The Mentor

Mentoring is focused more on attitudes and self-confidence. The mentor often serves as a role model, rather than a content expert. The relationship is generally long-term. Sometimes there needs to be a plan to identify the ultimate goals of the relationship. The success is determined more by the person being mentored than his or her supervisor. The focus is often on promoting growth, maturity, career goals and even work/life balance, without a specific end point.

I'm a strong advocate of using a mentor. But it does not need to be a formal relationship with a lot of pressure. Sometimes you can develop a mentorship just by asking questions. Find someone you admire. Engage them in a conversation. Touch base from time to time.

Just discuss issues that are perplexing or challenging to you at the time. Ask how they have overcome similar issues. I'm not even sure that Don knows he has been a mentor to me. He probably feels that he one of many colleagues that helped answer some of  my questions over the years.

Don't Smother the Mentor

Don't waste their time or impose on them unnecessarily. This is not a friendship you are trying to develop (although it may happen, that is not the goal). Keep the interactions brief and to the point. Listen closely and reflect on what they've said. Follow-up later with clarifying questions if you need to.

One other important note: as a boss, you may occasionally do some coaching and mentoring. But your primary role is not to be your direct report's coach or mentor. Your role should be to encourage your employees to find their own mentor.

You might also identify internal staff or external experts to do some coaching in certain circumstances. On the other hand, you may be a coach or mentor to someone in a completely different area of the organization reporting to a different set of supervisors.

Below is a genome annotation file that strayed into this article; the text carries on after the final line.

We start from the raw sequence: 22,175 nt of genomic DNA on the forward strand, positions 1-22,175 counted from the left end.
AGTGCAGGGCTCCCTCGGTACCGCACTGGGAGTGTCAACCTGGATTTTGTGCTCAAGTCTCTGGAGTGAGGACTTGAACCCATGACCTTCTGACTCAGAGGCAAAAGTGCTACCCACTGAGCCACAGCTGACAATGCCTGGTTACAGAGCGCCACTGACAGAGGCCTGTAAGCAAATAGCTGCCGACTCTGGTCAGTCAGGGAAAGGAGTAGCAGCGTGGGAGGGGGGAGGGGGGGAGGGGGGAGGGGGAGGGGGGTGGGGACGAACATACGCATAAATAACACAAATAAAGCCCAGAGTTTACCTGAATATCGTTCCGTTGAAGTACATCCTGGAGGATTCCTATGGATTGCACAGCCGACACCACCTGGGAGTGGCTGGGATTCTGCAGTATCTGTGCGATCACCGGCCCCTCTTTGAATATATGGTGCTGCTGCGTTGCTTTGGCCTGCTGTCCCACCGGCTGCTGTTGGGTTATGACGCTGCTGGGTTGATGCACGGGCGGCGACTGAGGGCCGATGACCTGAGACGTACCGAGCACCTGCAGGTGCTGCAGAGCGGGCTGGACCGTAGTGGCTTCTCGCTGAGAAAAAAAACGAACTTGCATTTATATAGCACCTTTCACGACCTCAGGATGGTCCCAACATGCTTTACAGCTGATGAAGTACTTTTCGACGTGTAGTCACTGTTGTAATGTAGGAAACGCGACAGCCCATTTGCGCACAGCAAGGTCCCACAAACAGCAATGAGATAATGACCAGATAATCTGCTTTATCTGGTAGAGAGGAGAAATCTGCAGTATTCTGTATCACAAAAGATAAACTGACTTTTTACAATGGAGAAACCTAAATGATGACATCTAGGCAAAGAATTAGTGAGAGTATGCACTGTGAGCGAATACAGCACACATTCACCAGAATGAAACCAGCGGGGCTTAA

Other Sources of Mentoring and Coaching

It is helpful to remember that we do not always need specific formal coaches and mentors. Many of us can learn specific skills by reading books, watching videos and other “how-to” instructional materials, using virtual coaches.

Even mentoring can be somewhat “generic” rather than personal. I have considered many authors such as Peter Lencioni and Susan Scott to be informal mentors to me through their books, and Michael Hyatt and Skip Prichard through their leadership blogs. The blog writers are even closer to real mentors because you can sometimes interact with them via blog comments, Facebook or LinkedIn groups, and email.

Action Steps

If you are already doing some management, talk to your COO or CEO about finding a leadership coach to help develop certain business skills. Perhaps your CEO is already using a business coach and could arrange to have him or her spend a bit of time with you.

Look around and see if there is an accomplished person in your field that you  admire that you can spend a little time chatting with. Alternatively, you could simply ask one of the more impressive presenters at the next American Association for Physician Leadership conference for their email address. Just promise to send only the occasional brief question related to physician leadership and management.

A new entity with characteristics of coaching and mentoring is a mastermind group. They also have the features of a networking and accountability group, and have become very popular. Consider this as another way to accomplish some of the goals mentioned above.

That should help get you started.

Let me know how it goes in the Comments Section.

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See you in the next post!